Today, after eights months of silence, Project Phoenix Producer and Director Hiroaki Yura took to Kickstarter to finally provide an update to the game’s backers.
The update is titled “Gearing up to finish Project Phoenix.”
Yura-san apologized for the lack of communication (the previous update is dated July 31, 2018), mentioning that the team has “been working to establish a foundation for Project Phoenix to begin building the project from the ground up.”
Creative Intelligence Arts is “currently cultivating the programming team” but they have to work on other titles before they can recommit to Project Phoenix. Since they currently have a small pool of developers, they plan to “slowly work to increase its size and capability.”
According to Yura-san, working on other projects will help the team develop “the tools, systems, and pipelines” required to continue with the development of Project Phoenix.
In the meanwhile, the developers will do what they can to rework the game’s concept art, since the original artwork has aged. At the bottom of the post you can see a rough concept of this redesign by Go Takahashi.
Yura-san continues by explaining that six more artists will be added to the team. They will be led by former Blizzard Senior Environmental Artist Takuya Suzuki, and former Crytek Art Director Erasmus Brosdau.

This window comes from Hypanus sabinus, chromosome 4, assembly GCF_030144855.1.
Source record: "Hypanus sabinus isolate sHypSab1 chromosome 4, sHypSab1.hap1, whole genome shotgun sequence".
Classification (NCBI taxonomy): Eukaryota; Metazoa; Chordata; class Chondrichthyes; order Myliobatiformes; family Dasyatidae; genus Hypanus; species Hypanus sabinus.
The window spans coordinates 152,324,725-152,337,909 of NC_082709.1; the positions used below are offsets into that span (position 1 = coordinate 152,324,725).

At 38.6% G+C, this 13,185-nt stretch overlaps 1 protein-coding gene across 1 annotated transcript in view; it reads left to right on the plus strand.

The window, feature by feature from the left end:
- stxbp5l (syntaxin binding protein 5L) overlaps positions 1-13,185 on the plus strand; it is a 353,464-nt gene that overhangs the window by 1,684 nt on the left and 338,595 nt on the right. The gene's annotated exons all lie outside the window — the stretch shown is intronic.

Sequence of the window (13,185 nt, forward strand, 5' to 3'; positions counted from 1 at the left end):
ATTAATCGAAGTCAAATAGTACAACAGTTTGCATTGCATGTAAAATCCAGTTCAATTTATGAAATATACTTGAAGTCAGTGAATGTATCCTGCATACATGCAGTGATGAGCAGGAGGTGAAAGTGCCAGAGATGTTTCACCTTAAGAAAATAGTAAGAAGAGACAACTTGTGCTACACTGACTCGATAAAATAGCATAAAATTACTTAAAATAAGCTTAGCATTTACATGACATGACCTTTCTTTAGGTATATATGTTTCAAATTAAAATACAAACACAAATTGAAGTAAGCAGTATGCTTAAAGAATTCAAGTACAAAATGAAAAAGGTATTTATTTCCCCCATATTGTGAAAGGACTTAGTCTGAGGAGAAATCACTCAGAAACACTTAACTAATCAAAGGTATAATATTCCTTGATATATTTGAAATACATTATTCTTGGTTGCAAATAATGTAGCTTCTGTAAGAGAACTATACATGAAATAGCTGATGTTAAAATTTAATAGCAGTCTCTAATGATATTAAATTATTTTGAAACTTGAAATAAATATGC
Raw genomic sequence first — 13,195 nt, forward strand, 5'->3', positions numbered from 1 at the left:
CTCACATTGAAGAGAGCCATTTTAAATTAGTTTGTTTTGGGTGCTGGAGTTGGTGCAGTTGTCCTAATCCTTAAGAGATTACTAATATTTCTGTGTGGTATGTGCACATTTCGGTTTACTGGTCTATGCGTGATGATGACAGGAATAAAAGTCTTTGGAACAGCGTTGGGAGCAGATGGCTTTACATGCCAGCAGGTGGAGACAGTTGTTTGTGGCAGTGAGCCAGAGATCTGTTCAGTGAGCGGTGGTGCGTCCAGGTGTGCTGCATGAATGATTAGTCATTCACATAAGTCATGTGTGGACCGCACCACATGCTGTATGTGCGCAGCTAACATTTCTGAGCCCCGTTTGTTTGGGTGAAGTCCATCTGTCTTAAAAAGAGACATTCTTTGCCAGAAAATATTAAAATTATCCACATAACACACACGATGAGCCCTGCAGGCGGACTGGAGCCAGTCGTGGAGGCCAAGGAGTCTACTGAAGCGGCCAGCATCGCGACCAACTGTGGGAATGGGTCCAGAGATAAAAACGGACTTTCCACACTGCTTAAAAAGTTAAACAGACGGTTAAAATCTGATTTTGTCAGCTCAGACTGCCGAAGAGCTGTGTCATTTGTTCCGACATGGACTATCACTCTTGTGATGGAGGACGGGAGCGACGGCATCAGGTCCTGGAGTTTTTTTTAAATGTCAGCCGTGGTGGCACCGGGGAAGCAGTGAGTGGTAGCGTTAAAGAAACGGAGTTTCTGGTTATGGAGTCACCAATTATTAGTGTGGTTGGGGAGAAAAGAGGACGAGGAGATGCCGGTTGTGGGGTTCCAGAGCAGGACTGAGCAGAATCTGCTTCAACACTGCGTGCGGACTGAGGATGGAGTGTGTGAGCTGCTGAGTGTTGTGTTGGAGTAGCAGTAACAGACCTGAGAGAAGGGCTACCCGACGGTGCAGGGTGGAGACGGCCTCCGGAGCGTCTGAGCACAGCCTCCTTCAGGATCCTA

Sometime later this year those artists are scheduled to start creating world assets, and hopefully, by when that work is complete, the programming team will be ready to start doing their part of the development process.
Last, but not least, we learn that popular Final Fantasy composer Nobuo Uematsu is still involved with the project. He has already submitted part of the soundtrack, and discussions are being held on how the remaining work on the score can be arranged around his recovery. Uematsu-sensei had to suspend his work for a while due to health concerns last year, but he has been gradually getting back onto the saddle in 2019.
Creative Intelligence Arts’ Project Phoenix certainly isn’t a positive example among Kickstarter projects. The campaign was launched in 2013 with a predicted delivery date in March 2015. After receiving $1,014,600 from 15,802 backers, it suffered from several setbacks and issues, dotted by long periods of silence.
Of course, the response from backers in the comments wasn’t exactly charitable, but considering the history of the project, that’s understandable.
For the sake of full disclosure, the author of this post is one of those backers. Project Phoenix has been promised for PS4, PS Vita, PC, Mac, Linux, iOS, and Android.